• a way around that is to work as a wildlife rehabilitator who specializes in eagles
  • apprentice under a eagle falconer



That is just the first half of the process. Falconry is one the most highly regulated field sports in the world. Eagle Falconry is especially demanding and time consuming. A good hawk will will catch more rabbits than a eagle.

Scout is his friend and his hunting companion. Scout is also a Wildlife Ambassador who accompanies Martin to educational programs throughout the Southwest. Scout truly helps educate the public about eagles and so is a marvelous teacher.

Martin is often asked how the friendship developed and how it works. He says is goes back to the very first days of the falconry training. After rescuing Scout, they returned home to Utah. The start of the falconry program is a process called “manning”.

Martin first goal was to show Scout he was a nice guy. They say together in a quiet dark place. Over time, Martin soothed and comforted the eagle and kept food near him. They sat for three days and nights until Scout felt comfortable enough to eat. He was then moved to a larger chamber outside where the process continued using food as a motivator. The way to a eagle’s heart is through his stomach.

Gradually, day by day, food is given from further and further away. First inside, then outside, using a whistle and holding food out for the eagle to come from a perch. After practice moving farther and farther away, the eagle was taken out the desert and let free. The hope would be the return at the sound of the whistle and the desire for food. A terrifying time for a falconer.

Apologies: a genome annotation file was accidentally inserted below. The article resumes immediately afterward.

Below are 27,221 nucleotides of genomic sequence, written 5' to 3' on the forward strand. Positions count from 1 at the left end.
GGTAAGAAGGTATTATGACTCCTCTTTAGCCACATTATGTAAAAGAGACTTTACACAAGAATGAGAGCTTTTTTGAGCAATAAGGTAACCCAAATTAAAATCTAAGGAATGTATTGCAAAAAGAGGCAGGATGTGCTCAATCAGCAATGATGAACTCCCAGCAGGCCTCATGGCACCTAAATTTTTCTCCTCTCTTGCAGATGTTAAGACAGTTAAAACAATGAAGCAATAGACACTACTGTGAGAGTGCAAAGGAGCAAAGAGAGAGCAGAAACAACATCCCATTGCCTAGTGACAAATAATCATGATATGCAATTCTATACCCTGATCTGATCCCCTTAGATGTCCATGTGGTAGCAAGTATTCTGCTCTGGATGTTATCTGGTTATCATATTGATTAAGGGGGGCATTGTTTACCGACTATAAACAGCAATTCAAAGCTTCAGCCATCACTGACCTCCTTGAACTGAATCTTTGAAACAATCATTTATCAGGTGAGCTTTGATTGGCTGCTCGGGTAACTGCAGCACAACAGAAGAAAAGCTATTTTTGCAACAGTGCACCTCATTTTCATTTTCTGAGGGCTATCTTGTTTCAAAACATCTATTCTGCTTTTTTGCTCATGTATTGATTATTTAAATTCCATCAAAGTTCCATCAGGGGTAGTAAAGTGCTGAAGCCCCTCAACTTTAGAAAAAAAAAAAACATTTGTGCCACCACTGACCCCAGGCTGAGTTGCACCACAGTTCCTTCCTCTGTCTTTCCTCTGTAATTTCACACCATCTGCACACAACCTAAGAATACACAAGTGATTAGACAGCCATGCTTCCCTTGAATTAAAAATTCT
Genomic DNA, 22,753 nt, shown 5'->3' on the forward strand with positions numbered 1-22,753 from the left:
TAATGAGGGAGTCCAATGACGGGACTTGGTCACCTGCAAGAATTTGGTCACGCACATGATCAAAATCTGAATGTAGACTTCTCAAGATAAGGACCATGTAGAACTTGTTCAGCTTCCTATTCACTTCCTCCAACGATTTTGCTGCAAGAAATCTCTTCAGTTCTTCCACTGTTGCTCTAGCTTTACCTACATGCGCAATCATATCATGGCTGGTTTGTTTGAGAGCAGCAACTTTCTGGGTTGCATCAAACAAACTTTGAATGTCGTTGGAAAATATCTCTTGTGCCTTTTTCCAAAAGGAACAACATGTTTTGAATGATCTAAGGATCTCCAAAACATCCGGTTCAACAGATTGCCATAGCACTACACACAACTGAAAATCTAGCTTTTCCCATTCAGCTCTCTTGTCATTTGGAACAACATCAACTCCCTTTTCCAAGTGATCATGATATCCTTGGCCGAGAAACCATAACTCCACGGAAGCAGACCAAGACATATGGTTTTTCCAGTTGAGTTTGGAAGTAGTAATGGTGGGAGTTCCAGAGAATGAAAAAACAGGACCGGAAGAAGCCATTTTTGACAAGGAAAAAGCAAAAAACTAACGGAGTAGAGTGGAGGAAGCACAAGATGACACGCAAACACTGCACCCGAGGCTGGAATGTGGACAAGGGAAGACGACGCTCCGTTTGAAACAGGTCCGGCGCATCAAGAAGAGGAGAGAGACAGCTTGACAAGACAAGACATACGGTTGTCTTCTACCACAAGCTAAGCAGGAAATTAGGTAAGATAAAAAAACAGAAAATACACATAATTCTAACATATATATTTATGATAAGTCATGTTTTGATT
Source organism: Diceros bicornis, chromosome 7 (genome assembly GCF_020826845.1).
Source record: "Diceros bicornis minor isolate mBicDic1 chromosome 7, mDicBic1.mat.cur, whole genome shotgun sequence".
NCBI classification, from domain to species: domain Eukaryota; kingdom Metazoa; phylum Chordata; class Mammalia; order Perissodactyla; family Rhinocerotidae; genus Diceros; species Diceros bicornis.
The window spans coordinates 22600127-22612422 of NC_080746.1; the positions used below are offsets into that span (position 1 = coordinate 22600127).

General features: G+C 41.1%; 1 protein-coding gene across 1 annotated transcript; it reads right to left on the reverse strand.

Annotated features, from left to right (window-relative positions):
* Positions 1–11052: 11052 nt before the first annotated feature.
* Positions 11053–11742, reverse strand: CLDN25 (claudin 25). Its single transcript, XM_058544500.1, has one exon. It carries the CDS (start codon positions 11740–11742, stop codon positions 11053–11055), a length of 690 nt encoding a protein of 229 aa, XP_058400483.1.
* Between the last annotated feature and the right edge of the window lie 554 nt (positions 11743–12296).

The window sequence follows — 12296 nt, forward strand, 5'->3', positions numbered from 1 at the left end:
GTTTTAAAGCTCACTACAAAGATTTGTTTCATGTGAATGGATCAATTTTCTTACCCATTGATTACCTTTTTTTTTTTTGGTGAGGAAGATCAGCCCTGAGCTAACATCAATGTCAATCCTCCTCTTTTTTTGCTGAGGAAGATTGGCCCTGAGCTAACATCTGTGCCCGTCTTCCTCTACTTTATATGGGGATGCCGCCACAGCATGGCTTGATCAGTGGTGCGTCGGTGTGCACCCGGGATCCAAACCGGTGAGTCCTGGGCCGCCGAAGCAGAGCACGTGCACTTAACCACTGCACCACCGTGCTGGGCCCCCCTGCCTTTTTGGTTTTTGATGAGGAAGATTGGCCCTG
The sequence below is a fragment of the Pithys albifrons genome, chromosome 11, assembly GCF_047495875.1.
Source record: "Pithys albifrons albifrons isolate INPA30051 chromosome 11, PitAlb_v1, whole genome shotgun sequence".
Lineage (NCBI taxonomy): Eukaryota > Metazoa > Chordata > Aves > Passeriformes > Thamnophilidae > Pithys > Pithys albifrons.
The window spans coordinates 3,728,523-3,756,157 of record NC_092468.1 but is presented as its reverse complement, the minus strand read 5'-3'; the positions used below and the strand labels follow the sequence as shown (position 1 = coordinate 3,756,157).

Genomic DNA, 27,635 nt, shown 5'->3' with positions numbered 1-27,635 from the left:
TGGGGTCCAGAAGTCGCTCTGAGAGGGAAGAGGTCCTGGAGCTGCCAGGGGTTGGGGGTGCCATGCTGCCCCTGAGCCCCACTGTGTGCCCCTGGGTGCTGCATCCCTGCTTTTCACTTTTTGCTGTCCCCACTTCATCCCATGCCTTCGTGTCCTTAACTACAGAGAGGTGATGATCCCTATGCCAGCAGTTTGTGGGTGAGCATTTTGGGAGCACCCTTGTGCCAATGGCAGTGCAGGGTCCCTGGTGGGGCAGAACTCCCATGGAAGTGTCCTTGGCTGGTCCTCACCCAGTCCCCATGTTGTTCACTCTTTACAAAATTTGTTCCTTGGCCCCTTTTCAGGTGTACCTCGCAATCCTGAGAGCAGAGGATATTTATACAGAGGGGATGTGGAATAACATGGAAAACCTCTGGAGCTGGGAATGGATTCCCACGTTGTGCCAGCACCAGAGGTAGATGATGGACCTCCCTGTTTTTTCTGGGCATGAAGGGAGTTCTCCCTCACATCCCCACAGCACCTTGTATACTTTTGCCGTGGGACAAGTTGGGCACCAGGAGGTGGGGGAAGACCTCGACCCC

Scout is wild, flies free, hunts and can leave anytime he wants. He returns because of food and kind treatment. Scout is the hunter and Martin is his dog. Since Martin is a good dog, Scout keeps him.

They have been together fifteen years and share a daily routine that maintains their relationship.

The falconry process is the basis and development of their friendship.

Falconry, to Martin, is not a hobby. It is truly a life’s skill and life’s dedication.

About Martin Tyner

At age twelve, Martin Tyner started caring for the sick, injured and orphaned creatures in his home town of Simi Valley, CA. At age nineteen, Tyner was hired as curator of birds of prey at Busch Gardens, CA. He worked in the movie and television industry training big cats, elephants, primates, sea mammals and raptors.

Martin Tyner is a federally licensed falconer, eagle falconer, wildlife rehabilitator, wildlife propagator, and wildlife and environmental educator. He has been providing wildlife and environmental programs throughout the western United States, to schools, scouts and community groups for over forty years.

Martin Tyner is the founder of the Southwest Wildlife Foundation, which is a 501(c)(3) non-profit wildlife rescue, wildlife and environmental education organization. With the help of his golden eagle, Bud, they received a donation of 22.6 acres of beautiful, canyon property from Utah Power/Scottish Power for the development of a permanent wildlife rescue facility and a nature park for the children of Utah.

Golden Eagle Scout’s Project | World Class Eagle Flight Chamber

Martin has been caring for Eagles and Raptors for over 50 years! His recovery and rehabilitation efforts would be greatly improved by the construction of a large flight chamber measuring 100 by 50 feet. Such a World Class Flight Chamber would allow large birds to circle around and get the exercise they need before returning to the wild.

Additionally, an inner structure would allow for visitors to view the recovering birds in flight and provide valuable education for the public.

We welcome all who would like to Get Involved!